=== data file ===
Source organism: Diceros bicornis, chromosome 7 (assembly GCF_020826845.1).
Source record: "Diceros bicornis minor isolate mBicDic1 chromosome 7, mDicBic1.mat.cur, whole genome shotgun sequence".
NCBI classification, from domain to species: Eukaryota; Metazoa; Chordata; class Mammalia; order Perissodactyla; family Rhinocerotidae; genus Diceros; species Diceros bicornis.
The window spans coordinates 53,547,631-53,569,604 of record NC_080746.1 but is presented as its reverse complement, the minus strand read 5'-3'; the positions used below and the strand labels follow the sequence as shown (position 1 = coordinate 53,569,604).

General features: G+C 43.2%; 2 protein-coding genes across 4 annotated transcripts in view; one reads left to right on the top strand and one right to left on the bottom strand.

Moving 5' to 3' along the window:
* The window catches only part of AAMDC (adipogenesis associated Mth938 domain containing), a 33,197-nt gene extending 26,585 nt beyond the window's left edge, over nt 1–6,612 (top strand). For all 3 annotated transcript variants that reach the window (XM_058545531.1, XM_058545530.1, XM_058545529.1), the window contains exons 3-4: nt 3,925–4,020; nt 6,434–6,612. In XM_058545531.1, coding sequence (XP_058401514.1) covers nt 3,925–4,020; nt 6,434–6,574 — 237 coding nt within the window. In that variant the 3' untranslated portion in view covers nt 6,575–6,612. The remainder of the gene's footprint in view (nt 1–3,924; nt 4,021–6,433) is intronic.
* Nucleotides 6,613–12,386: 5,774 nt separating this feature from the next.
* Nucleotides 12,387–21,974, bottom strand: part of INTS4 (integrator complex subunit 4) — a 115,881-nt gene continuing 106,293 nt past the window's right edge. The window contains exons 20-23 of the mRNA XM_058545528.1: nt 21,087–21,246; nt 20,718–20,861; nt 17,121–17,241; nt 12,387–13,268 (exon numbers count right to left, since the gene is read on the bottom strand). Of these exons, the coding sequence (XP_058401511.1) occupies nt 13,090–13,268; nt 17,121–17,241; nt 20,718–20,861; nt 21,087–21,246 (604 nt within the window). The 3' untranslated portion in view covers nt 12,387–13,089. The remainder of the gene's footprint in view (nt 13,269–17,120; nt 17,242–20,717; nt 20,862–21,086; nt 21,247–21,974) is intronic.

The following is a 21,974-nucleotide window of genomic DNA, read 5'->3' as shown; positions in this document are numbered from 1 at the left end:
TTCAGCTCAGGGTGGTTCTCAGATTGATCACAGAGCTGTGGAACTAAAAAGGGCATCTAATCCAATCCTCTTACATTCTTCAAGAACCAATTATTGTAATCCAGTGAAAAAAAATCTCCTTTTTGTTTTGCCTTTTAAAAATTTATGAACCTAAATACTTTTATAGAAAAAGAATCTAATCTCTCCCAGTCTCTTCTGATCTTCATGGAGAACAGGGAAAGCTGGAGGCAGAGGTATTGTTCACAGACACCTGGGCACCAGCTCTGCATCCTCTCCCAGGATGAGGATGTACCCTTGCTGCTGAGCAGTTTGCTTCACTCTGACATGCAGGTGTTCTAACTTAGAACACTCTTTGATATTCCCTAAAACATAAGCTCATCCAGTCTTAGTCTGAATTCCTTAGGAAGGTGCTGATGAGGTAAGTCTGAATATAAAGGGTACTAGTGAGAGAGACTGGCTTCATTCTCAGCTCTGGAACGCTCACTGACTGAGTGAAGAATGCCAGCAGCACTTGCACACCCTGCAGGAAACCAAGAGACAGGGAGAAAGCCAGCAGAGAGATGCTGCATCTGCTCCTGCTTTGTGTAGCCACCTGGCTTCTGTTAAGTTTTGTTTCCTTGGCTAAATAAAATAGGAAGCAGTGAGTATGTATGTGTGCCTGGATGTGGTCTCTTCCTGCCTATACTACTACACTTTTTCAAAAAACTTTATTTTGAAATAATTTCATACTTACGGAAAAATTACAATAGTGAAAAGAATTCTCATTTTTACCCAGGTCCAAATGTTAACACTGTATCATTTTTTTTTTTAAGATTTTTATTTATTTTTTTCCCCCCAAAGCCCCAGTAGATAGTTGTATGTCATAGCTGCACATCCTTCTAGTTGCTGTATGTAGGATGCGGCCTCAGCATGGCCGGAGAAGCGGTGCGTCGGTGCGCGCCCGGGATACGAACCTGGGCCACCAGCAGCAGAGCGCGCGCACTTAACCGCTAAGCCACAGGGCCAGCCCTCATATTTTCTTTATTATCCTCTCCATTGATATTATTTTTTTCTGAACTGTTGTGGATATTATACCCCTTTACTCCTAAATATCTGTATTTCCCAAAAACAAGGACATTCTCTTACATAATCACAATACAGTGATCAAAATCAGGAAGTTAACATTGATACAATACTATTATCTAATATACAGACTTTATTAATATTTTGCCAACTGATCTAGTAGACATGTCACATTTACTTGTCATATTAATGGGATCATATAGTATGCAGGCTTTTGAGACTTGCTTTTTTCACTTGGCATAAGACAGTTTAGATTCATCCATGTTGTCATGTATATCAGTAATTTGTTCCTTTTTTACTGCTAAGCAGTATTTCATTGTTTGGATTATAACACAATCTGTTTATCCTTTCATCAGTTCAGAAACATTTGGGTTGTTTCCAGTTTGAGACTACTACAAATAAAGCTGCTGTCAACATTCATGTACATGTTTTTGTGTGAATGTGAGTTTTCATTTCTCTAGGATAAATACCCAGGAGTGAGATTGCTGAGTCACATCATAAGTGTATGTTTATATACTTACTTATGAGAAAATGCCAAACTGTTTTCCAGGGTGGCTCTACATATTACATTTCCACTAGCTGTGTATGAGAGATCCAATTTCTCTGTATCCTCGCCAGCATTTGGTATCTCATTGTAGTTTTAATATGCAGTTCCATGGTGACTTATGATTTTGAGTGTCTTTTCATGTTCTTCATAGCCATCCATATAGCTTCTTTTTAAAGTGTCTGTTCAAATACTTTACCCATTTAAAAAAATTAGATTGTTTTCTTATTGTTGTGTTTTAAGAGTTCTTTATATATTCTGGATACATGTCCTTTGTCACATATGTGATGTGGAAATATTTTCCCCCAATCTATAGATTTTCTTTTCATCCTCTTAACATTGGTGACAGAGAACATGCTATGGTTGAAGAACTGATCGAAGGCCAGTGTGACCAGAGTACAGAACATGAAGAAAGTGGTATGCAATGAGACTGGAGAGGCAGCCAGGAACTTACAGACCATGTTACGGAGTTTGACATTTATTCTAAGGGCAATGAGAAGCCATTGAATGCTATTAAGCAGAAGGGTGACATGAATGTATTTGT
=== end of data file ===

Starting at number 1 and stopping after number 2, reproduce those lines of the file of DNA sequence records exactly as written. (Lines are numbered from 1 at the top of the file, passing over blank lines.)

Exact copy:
Source organism: Diceros bicornis, chromosome 7 (assembly GCF_020826845.1).
Source record: "Diceros bicornis minor isolate mBicDic1 chromosome 7, mDicBic1.mat.cur, whole genome shotgun sequence".